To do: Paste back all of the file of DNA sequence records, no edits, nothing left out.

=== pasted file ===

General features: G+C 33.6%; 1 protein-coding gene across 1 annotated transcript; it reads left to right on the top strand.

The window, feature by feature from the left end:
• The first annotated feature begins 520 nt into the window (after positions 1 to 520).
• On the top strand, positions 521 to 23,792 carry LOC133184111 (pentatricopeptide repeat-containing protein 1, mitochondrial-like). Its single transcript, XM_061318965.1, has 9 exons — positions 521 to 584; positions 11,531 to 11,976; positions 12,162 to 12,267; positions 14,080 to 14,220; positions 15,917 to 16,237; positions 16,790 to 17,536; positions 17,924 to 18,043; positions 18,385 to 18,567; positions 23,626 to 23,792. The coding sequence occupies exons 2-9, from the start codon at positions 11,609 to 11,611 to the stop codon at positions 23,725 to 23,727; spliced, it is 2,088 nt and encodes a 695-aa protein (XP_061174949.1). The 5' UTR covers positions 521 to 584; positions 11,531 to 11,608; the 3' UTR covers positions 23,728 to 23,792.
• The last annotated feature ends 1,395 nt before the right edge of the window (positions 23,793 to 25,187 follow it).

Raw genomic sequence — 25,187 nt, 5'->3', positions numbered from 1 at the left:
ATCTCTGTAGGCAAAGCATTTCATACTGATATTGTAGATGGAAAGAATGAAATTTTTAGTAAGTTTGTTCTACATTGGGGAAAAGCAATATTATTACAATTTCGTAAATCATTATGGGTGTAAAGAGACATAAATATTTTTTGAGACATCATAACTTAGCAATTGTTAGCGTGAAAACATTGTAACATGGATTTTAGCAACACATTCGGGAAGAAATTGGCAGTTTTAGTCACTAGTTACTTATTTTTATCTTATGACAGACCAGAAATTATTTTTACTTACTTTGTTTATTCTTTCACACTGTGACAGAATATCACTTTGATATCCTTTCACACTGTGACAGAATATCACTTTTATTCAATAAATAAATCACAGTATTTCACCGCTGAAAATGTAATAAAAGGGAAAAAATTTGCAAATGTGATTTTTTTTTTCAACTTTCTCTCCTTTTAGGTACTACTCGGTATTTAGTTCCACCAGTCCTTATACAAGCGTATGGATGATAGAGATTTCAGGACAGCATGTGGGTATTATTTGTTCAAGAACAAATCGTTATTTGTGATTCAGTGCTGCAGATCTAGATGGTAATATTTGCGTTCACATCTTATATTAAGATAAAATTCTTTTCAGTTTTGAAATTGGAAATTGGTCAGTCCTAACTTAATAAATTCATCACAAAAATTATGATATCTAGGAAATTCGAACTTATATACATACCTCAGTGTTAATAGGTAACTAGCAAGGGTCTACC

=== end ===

General features: G+C 33.6%; 1 protein-coding gene across 1 annotated transcript; it reads left to right on the top strand.

The window, feature by feature from the left end:
• The first annotated feature begins 520 nt into the window (after positions 1 to 520).
• On the top strand, positions 521 to 23,792 carry LOC133184111 (pentatricopeptide repeat-containing protein 1, mitochondrial-like). Its single transcript, XM_061318965.1, has 9 exons — positions 521 to 584; positions 11,531 to 11,976; positions 12,162 to 12,267; positions 14,080 to 14,220; positions 15,917 to 16,237; positions 16,790 to 17,536; positions 17,924 to 18,043; positions 18,385 to 18,567; positions 23,626 to 23,792. The coding sequence occupies exons 2-9, from the start codon at positions 11,609 to 11,611 to the stop codon at positions 23,725 to 23,727; spliced, it is 2,088 nt and encodes a 695-aa protein (XP_061174949.1). The 5' UTR covers positions 521 to 584; positions 11,531 to 11,608; the 3' UTR covers positions 23,728 to 23,792.
• The last annotated feature ends 1,395 nt before the right edge of the window (positions 23,793 to 25,187 follow it).

Raw genomic sequence — 25,187 nt, 5'->3', positions numbered from 1 at the left:
ATCTCTGTAGGCAAAGCATTTCATACTGATATTGTAGATGGAAAGAATGAAATTTTTAGTAAGTTTGTTCTACATTGGGGAAAAGCAATATTATTACAATTTCGTAAATCATTATGGGTGTAAAGAGACATAAATATTTTTTGAGACATCATAACTTAGCAATTGTTAGCGTGAAAACATTGTAACATGGATTTTAGCAACACATTCGGGAAGAAATTGGCAGTTTTAGTCACTAGTTACTTATTTTTATCTTATGACAGACCAGAAATTATTTTTACTTACTTTGTTTATTCTTTCACACTGTGACAGAATATCACTTTGATATCCTTTCACACTGTGACAGAATATCACTTTTATTCAATAAATAAATCACAGTATTTCACCGCTGAAAATGTAATAAAAGGGAAAAAATTTGCAAATGTGATTTTTTTTTTCAACTTTCTCTCCTTTTAGGTACTACTCGGTATTTAGTTCCACCAGTCCTTATACAAGCGTATGGATGATAGAGATTTCAGGACAGCATGTGGGTATTATTTGTTCAAGAACAAATCGTTATTTGTGATTCAGTGCTGCAGATCTAGATGGTAATATTTGCGTTCACATCTTATATTAAGATAAAATTCTTTTCAGTTTTGAAATTGGAAATTGGTCAGTCCTAACTTAATAAATTCATCACAAAAATTATGATATCTAGGAAATTCGAACTTATATACATACCTCAGTGTTAATAGGTAACTAGCAAGGGTCTACC